You can call ORDA Data Model user class functions through POST requests, so that you can benefit from the exposed API of the targeted application. For example, if you have defined a getCity() function in the City dataclass class, you could call it using the following request:

/rest/City/getCity

with data in the body of the request: ["Paris"]

Calls to 4D project methods that are exposed as REST Service are still supported but are deprecated.

Selecting Attributes to get

You can always define which attributes to return in the REST response after an initial request by passing their path in the request (e.g., Company(1)/name,revenues/)

You can apply this filter in the following ways:

ObjectSyntaxExample
Dataclass{dataClass}/{att1,att2...}/People/firstName,lastName
Collection of entities{dataClass}/{att1,att2...}/?$filter="{filter}"/People/firstName,lastName/?$filter="lastName='a@'"
Specific entity{dataClass}({ID})/{att1,att2...}/People(1)/firstName,lastName
{dataClass}:{attribute}(value)/{att1,att2...}//People:firstName(Larry)/firstName,lastName/
Entity selection{dataClass}/{att1,att2...}/$entityset/{entitySetID}/People/firstName/$entityset/528BF90F10894915A4290158B4281E61

The attributes must be delimited by a comma, i.e., /Employee/firstName,lastName,salary. Storage or relation attributes can be passed.

Examples

Here are a few examples, showing you how to specify which attributes to return depending on the technique used to retrieve entities.

You can apply this technique to:

  • Dataclasses (all or a collection of entities in a dataclass)
  • Specific entities
  • Entity sets

Dataclass Example

The following requests returns only the first name and last name from the People dataclass (either the entire dataclass or a selection of entities based on the search defined in $filter).

GET /rest/People/firstName,lastName/

Result:

{
__entityModel: "People",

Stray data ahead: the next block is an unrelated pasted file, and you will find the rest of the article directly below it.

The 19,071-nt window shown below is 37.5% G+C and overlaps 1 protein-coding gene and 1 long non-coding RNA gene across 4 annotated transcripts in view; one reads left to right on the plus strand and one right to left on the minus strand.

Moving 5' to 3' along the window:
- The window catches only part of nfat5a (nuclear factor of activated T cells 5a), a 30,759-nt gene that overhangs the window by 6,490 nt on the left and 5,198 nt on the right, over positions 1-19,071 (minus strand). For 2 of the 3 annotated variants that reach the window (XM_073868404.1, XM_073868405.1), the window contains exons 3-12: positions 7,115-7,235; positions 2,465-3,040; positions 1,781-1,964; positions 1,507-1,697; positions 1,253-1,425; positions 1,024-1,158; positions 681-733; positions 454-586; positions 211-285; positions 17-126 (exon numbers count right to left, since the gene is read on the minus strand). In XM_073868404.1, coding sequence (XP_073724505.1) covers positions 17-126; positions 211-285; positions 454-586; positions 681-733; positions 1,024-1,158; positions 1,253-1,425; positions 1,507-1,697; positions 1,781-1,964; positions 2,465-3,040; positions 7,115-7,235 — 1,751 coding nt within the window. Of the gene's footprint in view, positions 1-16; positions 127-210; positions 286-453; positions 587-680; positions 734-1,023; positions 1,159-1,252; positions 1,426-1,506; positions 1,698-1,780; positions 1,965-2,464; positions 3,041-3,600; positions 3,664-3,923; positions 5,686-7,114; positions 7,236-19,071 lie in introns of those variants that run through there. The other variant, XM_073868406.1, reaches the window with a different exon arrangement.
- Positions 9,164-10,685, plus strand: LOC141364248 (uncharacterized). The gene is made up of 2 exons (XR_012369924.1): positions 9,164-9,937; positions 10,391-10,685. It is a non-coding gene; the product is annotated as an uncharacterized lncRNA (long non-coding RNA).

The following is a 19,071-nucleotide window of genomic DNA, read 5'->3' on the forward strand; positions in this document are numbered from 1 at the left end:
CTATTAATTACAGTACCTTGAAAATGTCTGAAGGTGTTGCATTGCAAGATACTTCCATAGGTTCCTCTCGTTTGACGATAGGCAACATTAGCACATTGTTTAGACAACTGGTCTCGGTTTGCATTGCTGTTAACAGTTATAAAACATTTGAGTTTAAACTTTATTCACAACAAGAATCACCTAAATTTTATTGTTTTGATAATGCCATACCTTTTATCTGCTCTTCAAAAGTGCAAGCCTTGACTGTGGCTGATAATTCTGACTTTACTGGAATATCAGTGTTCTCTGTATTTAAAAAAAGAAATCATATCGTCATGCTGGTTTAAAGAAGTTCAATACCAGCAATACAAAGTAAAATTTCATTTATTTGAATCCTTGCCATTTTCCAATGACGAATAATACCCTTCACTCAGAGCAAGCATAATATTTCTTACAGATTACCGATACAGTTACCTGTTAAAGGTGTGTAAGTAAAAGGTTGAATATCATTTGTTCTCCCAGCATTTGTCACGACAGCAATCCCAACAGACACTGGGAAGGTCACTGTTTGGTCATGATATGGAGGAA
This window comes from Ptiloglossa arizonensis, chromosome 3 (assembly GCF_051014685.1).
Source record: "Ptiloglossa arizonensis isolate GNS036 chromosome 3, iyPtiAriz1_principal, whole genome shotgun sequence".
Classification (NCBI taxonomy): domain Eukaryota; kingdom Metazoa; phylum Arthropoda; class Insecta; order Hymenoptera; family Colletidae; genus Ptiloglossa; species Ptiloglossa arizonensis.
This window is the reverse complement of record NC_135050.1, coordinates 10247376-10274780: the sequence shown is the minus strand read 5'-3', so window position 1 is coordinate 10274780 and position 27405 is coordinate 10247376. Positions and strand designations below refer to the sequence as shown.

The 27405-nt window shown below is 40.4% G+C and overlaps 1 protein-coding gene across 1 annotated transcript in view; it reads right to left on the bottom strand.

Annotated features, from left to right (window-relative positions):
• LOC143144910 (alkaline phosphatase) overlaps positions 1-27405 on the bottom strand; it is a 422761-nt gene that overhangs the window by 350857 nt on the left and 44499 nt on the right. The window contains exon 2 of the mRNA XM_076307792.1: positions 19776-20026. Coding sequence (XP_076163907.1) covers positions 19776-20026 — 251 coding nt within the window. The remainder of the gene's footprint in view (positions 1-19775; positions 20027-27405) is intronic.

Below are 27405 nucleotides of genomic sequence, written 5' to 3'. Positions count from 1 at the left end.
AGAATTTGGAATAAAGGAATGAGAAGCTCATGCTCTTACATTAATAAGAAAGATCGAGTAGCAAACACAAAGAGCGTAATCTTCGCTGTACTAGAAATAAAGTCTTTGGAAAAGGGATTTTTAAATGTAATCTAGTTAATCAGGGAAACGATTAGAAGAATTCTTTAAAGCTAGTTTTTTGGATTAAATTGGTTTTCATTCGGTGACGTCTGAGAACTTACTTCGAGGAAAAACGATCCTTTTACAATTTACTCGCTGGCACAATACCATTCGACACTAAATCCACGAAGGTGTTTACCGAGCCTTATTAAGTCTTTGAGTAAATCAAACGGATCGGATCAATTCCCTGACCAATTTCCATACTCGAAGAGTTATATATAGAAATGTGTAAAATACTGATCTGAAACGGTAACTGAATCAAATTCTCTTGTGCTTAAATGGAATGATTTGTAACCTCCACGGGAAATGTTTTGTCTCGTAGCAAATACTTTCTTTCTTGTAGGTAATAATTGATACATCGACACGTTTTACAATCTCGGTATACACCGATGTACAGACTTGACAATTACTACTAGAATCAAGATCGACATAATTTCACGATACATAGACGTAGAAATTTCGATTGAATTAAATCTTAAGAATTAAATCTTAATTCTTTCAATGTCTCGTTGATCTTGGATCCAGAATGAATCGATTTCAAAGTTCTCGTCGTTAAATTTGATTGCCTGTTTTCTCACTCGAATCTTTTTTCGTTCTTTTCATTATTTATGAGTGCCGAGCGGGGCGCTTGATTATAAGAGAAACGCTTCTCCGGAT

__COUNT: 4,
__SENT: 4,
__FIRST: 0,
__ENTITIES: [
{
__KEY: "1",
__STAMP: 1,
firstName: "John",
lastName: "Smith"
},
{
__KEY: "2",
__STAMP: 2,
firstName: "Susan",
lastName: "O'Leary"
},
{
__KEY: "3",
__STAMP: 2,
firstName: "Pete",
lastName: "Marley"
},
{
__KEY: "4",
__STAMP: 1,
firstName: "Beth",
lastName: "Adams"
}
]
}

GET /rest/People/firstName,lastName/?$filter="lastName='A@'"/

Result:

{
__entityModel: "People",
__COUNT: 1,
__SENT: 1,
__FIRST: 0,
__ENTITIES: [
{
__KEY: "4",
__STAMP: 4,
firstName: "Beth",
lastName: "Adams"
}
]
}

Entity Example

The following request returns only the first name and last name attributes from a specific entity in the People dataclass:

GET /rest/People(3)/firstName,lastName/

Result:

{
__entityModel: "People",
__KEY: "3",
__STAMP: 2,
firstName: "Pete",
lastName: "Marley"
}

GET /rest/People(3)/

Result:

{
__entityModel: "People",
__KEY: "3",
__STAMP: 2,
ID: 3,
firstName: "Pete",
lastName: "Marley",
salary: 30000,
employer: {
__deferred: {
uri: "http://127.0.0.1:8081/rest/Company(3)",
__KEY: "3"
}
},
fullName: "Pete Marley",
employerName: "microsoft"

}

Entity Set Example

Once you have created an entity set, you can filter the information in it by defining which attributes to return:

GET /rest/People/firstName,employer.name/$entityset/BDCD8AABE13144118A4CF8641D5883F5?$expand=employer

Viewing an image attribute

If you want to view an image attribute in its entirety, write the following:

GET /rest/Employee(1)/photo?$imageformat=best&$version=1&$expand=photo

For more information about the image formats, refer to $imageformat. For more information about the version parameter, refer to $version.

Saving a BLOB attribute to disk

If you want to save a BLOB stored in your dataclass, you can write the following:

GET /rest/Company(11)/blobAtt?$binary=true&$expand=blobAtt

Retrieving only one entity

You can use the {dataClass}:{attribute}(value) syntax when you want to retrieve only one entity. It's especially useful when you want to do a related search that isn't created on the dataclass's primary key. For example, you can write:

GET /rest/Company:companyCode("Acme001")